Bringing the DNC to Milwaukee: A Puzzle With Many Pieces

Author: Barbara Palmer       

Democratic National Convention

The Democratic National Convention, originally to take place in Milwaukee in July, is now scheduled for the week of Aug. 17. More changes to the event are possible, officials say. (Courtesy VISIT Milwaukee)

The VISIT Milwaukee staff has been working for more than a year with the Democratic National Convention Committee (DNCC) on logistics for bringing the Democratic National Convention (DNC) — including 50,000 visitors and 1,500 additional DNC-related events over four days — to town this summer.

To say that planning got a little more complicated recently is an understatement: Last month, DNCC officials announced that, as a result of the pandemic, they were moving the event from July 13-16 to the week of Aug. 17. The DNC changed the dates to August in order in order to give organizers more time to plan the best and safest way to hold the event, DNCC CEO Joe Solmonese said in a press release in April. Ensuring the safety of the convention’s host community and the convention-goers “has been — and always will remain — the top priority of the Democratic National Convention Committee,” he said.

Democratic National Convention

Laura Lutter Cole

On Tuesday, the Democratic National Committee’s Rules & Bylaws Committee voted in favor of a resolution that would give the DNCC team on the ground in Milwaukee the authority to change the convention’s format, size, and dates. Last month, former vice president Joe Biden, the presumptive Democratic nominee, raised the possibility that the convention might need to be a virtual one during an interview with a national news show. “This isn’t about option A (a full-scale event) or B (a virtual event),” Jason Rae, the DNC secretary said Wednesday in a press release, “but it’s about looking at all the pieces of the convention, how to scale up or down as we get closer to August.”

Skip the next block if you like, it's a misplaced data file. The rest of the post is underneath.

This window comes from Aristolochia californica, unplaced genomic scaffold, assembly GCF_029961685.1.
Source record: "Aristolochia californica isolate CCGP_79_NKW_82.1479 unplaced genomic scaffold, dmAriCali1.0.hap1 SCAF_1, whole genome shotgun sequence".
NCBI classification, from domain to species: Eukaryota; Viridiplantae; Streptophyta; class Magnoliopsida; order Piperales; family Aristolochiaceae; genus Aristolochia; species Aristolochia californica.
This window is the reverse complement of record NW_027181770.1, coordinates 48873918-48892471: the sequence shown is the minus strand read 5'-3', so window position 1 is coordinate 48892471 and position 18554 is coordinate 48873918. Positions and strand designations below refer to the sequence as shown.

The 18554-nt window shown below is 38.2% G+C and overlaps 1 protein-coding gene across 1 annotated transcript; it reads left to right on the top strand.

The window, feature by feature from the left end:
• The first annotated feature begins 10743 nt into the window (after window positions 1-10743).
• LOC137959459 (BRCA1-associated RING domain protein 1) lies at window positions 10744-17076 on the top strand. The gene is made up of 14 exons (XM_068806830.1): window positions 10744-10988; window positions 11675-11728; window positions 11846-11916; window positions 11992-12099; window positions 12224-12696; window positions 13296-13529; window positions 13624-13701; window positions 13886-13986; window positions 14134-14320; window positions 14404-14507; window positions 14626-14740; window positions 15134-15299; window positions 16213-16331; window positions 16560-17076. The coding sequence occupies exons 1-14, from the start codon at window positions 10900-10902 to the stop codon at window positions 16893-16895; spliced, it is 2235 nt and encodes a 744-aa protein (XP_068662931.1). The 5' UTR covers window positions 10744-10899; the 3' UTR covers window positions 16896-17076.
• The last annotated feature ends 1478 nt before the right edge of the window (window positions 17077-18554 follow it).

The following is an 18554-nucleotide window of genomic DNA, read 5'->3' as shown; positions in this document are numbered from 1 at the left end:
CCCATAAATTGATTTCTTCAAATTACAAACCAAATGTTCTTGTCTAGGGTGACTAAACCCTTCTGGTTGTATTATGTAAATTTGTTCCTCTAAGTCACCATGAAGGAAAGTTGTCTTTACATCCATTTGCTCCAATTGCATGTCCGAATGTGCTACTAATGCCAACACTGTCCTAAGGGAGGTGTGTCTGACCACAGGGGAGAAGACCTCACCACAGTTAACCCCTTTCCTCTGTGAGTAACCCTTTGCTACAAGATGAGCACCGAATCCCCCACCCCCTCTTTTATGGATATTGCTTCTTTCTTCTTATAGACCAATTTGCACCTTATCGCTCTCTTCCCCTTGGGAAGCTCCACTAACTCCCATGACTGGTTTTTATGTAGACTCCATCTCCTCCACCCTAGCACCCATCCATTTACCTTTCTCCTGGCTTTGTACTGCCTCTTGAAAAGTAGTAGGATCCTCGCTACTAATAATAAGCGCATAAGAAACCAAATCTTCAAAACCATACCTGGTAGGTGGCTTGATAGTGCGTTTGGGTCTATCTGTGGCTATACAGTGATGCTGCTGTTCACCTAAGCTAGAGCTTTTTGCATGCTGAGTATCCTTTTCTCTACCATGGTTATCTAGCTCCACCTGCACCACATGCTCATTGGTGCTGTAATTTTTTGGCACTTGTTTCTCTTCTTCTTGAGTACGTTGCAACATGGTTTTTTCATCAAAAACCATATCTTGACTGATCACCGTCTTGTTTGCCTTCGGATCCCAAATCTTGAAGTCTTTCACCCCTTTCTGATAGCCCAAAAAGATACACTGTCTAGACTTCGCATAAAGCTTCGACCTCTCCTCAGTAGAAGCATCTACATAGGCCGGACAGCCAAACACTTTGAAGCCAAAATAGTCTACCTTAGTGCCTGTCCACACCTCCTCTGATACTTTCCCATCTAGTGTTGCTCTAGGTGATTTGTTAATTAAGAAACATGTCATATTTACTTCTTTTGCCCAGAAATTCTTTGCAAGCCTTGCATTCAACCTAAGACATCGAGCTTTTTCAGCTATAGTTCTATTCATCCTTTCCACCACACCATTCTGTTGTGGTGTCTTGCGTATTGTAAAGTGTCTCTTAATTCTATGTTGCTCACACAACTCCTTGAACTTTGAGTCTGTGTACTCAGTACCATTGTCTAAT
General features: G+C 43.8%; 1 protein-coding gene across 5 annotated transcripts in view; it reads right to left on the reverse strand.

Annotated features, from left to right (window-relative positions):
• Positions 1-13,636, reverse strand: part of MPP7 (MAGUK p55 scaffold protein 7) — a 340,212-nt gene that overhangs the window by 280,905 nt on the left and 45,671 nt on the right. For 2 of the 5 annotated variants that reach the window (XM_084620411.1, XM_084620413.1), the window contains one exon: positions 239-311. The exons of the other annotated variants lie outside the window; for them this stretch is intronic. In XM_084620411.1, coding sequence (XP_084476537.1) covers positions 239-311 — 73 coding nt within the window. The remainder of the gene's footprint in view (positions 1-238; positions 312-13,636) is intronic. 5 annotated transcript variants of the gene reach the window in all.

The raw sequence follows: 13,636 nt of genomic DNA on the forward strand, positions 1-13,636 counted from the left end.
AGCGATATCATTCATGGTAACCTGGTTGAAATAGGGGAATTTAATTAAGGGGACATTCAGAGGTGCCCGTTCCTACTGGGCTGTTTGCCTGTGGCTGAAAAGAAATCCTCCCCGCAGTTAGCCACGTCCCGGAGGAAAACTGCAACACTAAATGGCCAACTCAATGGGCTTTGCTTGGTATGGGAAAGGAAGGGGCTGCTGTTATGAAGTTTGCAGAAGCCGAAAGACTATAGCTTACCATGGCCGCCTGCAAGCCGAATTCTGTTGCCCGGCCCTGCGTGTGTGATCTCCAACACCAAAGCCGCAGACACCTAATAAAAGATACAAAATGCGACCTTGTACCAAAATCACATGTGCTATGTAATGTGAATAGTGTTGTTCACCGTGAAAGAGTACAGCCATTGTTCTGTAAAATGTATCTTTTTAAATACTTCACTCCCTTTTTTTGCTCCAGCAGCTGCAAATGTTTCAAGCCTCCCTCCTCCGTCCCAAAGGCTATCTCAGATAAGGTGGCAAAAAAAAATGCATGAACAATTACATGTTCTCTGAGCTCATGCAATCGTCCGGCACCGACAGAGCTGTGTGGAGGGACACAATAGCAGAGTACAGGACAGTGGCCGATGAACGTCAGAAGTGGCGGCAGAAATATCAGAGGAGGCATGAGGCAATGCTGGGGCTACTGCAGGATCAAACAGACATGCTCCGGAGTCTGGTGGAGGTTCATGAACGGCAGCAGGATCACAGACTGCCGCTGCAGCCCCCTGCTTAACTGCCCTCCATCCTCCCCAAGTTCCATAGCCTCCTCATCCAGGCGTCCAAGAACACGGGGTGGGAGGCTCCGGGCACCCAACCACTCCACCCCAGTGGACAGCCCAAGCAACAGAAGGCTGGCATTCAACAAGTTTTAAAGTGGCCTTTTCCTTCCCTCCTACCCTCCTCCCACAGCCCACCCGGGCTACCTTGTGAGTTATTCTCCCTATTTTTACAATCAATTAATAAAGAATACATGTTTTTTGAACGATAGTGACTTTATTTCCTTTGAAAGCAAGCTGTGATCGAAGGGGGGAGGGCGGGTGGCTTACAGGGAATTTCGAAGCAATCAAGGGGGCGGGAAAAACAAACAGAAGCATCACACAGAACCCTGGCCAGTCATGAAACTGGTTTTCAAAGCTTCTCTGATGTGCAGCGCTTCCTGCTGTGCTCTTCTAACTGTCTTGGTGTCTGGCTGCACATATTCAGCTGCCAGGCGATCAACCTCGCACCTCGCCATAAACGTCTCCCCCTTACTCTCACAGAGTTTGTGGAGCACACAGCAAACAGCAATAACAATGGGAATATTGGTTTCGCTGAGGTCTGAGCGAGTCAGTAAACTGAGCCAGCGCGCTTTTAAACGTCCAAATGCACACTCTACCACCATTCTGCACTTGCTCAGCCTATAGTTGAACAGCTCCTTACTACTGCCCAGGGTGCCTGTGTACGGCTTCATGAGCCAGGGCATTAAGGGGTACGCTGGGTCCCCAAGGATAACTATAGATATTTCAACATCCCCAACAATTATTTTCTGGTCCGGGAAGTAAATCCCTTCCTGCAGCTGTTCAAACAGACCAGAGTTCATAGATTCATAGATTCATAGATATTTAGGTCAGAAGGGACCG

VISIT Milwaukee — and the community — took these changes in stride, said Laura Lutter Cole, convention sales manager for VISIT Milwaukee and the head of the organization’s internal DNC team. “We’re used to working with groups who may have changes in their plans, whether it’s changes in dates or changes in size,” Lutter Cole said. “We’ve got the experience and we’re confident that we can make any changes necessary.”

There are many pieces to the puzzle, she added, “but the key takeaway for us is how closely we’ve worked with local host committee and the DNCC from the beginning.” DNCC staff “are used to change and just as eager as we are to pull off a successful in-person convention in Milwaukee,” she added. “It’s been a really natural process of picking up the pieces from where we were and asking, ‘How do we basically plug and play this into some new dates?’”

The DNCC is responsible for designing the structure of the convention, which will be centered inside the downtown Fiserv Forum and other venues that are part of the Wisconsin Center District campus, as well as large-scale logistical arrangements, including transportation and safety. VISIT Milwaukee, Lutter Cole said, is working to secure hotel rooms for convention-goers, recruiting and working with local volunteers, and working with the hospitality industry to be ready for the convention.

Democratic National Convention

The Fiserv Forum and other venues on the Wisconsin Center District campus would serve as home for many face-to-face events that are part of the Democratic National Convention.

More Than the DNC Coming